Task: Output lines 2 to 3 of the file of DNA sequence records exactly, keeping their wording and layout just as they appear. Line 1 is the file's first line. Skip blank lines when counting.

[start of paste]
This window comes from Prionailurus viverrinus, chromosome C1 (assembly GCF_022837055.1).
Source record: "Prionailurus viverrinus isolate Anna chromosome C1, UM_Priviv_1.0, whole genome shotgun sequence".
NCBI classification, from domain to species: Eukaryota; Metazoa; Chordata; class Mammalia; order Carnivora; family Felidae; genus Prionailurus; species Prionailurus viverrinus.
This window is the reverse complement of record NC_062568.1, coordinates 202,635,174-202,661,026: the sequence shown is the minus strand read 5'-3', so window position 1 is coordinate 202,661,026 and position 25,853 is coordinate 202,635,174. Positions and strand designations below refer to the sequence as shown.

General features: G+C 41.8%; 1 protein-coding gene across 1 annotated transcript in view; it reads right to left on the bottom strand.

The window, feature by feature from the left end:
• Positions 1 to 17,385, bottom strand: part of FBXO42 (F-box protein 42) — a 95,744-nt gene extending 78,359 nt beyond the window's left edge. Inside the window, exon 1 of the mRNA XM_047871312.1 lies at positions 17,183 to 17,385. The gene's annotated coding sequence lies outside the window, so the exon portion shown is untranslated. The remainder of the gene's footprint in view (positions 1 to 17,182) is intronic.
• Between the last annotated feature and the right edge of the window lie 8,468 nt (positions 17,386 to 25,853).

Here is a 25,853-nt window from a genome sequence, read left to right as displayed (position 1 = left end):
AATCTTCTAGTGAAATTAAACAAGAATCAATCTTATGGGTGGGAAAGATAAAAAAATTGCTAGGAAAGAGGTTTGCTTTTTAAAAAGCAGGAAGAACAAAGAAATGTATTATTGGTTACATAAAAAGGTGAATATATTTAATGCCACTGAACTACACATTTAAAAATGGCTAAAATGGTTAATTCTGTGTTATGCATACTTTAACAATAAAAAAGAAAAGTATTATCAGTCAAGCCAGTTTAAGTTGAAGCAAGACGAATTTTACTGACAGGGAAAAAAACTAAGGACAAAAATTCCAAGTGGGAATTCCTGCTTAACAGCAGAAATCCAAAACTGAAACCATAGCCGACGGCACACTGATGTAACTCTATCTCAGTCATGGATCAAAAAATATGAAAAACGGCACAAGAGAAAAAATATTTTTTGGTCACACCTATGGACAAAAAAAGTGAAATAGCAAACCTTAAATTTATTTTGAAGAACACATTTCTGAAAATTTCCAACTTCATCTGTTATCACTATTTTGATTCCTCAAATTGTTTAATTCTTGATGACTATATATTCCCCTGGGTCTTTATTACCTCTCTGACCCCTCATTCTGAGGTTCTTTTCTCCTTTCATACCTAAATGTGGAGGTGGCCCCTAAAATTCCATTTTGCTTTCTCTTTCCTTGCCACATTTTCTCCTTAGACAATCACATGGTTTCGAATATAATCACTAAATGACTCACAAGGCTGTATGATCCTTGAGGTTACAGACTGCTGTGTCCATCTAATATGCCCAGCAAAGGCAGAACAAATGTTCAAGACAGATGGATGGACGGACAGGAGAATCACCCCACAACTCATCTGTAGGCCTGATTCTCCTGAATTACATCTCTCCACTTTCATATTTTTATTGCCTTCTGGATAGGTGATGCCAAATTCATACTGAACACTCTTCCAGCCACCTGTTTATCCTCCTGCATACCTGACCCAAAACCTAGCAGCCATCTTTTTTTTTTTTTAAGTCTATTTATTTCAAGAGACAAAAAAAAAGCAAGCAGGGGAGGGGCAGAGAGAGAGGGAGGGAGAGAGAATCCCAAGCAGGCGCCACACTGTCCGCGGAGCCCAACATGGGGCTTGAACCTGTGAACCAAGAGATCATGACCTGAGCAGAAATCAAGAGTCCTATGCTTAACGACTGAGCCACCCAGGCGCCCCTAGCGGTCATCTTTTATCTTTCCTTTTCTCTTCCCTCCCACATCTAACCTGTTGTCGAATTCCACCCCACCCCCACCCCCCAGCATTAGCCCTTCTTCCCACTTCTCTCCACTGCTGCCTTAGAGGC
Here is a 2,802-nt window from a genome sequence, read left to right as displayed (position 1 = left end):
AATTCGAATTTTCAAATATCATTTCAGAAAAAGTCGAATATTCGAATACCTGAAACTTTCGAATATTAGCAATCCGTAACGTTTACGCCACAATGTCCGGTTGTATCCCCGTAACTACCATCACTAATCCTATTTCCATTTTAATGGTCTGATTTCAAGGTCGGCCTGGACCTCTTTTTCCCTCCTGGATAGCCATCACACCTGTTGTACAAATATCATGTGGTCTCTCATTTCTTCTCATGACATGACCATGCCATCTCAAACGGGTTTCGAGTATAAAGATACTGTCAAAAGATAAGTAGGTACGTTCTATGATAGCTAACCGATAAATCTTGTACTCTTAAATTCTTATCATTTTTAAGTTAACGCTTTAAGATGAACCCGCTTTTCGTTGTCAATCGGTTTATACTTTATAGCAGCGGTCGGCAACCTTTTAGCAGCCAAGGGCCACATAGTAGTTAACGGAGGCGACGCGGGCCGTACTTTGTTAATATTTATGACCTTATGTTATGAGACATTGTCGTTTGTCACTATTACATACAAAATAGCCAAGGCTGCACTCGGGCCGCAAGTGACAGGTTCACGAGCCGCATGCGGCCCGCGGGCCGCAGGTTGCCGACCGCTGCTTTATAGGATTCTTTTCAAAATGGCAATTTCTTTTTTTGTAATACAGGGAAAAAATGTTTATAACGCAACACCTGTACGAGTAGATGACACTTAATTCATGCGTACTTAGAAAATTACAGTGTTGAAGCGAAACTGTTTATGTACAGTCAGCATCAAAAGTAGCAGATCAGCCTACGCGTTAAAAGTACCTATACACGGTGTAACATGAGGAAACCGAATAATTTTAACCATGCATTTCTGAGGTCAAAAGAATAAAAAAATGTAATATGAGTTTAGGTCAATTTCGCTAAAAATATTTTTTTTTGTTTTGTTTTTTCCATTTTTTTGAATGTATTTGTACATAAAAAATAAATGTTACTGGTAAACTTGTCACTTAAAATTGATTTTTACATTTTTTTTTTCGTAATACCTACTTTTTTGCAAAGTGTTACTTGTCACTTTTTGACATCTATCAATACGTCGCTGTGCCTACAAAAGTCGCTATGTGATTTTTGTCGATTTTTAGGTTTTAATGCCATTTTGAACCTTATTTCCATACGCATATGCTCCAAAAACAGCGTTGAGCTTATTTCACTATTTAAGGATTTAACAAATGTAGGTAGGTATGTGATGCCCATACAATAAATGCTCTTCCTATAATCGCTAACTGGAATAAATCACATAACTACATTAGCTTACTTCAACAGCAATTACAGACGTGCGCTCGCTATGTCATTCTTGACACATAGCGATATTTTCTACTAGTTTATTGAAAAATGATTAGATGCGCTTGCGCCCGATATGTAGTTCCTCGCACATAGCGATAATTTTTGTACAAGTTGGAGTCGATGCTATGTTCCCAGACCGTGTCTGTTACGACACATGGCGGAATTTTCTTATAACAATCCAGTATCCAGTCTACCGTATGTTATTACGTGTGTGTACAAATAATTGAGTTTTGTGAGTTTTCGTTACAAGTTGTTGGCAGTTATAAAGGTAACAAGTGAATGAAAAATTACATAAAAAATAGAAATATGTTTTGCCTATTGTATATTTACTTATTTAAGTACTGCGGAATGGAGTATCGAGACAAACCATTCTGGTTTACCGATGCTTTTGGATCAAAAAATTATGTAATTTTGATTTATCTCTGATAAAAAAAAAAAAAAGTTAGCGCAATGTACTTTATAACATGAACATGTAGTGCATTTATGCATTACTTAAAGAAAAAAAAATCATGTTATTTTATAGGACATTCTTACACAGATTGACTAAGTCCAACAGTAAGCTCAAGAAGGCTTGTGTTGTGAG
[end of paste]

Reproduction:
Source record: "Prionailurus viverrinus isolate Anna chromosome C1, UM_Priviv_1.0, whole genome shotgun sequence".
NCBI classification, from domain to species: Eukaryota; Metazoa; Chordata; class Mammalia; order Carnivora; family Felidae; genus Prionailurus; species Prionailurus viverrinus.